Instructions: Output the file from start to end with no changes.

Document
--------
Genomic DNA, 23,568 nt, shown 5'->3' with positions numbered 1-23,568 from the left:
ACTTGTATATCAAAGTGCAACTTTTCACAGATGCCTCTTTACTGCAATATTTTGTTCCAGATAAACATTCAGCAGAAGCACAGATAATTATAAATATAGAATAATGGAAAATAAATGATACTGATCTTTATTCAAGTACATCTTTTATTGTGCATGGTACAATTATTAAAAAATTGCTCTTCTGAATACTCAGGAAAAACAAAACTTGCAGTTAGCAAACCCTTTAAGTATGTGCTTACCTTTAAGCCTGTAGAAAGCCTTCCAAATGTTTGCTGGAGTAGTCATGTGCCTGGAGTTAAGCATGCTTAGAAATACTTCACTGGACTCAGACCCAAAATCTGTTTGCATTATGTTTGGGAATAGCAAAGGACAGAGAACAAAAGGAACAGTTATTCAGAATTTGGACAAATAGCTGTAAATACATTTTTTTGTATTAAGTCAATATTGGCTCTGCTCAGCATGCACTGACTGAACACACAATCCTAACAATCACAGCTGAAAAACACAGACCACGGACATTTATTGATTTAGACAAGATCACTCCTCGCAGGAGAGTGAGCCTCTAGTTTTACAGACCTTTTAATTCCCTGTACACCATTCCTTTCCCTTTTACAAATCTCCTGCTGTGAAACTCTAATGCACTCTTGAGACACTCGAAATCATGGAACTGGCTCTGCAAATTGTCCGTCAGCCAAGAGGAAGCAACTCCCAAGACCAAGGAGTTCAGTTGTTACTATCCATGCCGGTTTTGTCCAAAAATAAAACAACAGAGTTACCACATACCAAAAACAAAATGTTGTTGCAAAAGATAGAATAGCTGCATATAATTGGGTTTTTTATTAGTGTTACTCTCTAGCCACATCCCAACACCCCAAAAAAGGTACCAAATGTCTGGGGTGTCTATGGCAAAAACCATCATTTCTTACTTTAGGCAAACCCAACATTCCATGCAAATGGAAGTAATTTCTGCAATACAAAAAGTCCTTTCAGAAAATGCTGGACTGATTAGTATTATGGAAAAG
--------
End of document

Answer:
Genomic DNA, 23,568 nt, shown 5'->3' with positions numbered 1-23,568 from the left:
ACTTGTATATCAAAGTGCAACTTTTCACAGATGCCTCTTTACTGCAATATTTTGTTCCAGATAAACATTCAGCAGAAGCACAGATAATTATAAATATAGAATAATGGAAAATAAATGATACTGATCTTTATTCAAGTACATCTTTTATTGTGCATGGTACAATTATTAAAAAATTGCTCTTCTGAATACTCAGGAAAAACAAAACTTGCAGTTAGCAAACCCTTTAAGTATGTGCTTACCTTTAAGCCTGTAGAAAGCCTTCCAAATGTTTGCTGGAGTAGTCATGTGCCTGGAGTTAAGCATGCTTAGAAATACTTCACTGGACTCAGACCCAAAATCTGTTTGCATTATGTTTGGGAATAGCAAAGGACAGAGAACAAAAGGAACAGTTATTCAGAATTTGGACAAATAGCTGTAAATACATTTTTTTGTATTAAGTCAATATTGGCTCTGCTCAGCATGCACTGACTGAACACACAATCCTAACAATCACAGCTGAAAAACACAGACCACGGACATTTATTGATTTAGACAAGATCACTCCTCGCAGGAGAGTGAGCCTCTAGTTTTACAGACCTTTTAATTCCCTGTACACCATTCCTTTCCCTTTTACAAATCTCCTGCTGTGAAACTCTAATGCACTCTTGAGACACTCGAAATCATGGAACTGGCTCTGCAAATTGTCCGTCAGCCAAGAGGAAGCAACTCCCAAGACCAAGGAGTTCAGTTGTTACTATCCATGCCGGTTTTGTCCAAAAATAAAACAACAGAGTTACCACATACCAAAAACAAAATGTTGTTGCAAAAGATAGAATAGCTGCATATAATTGGGTTTTTTATTAGTGTTACTCTCTAGCCACATCCCAACACCCCAAAAAAGGTACCAAATGTCTGGGGTGTCTATGGCAAAAACCATCATTTCTTACTTTAGGCAAACCCAACATTCCATGCAAATGGAAGTAATTTCTGCAATACAAAAAGTCCTTTCAGAAAATGCTGGACTGATTAGTATTATGGAAAAG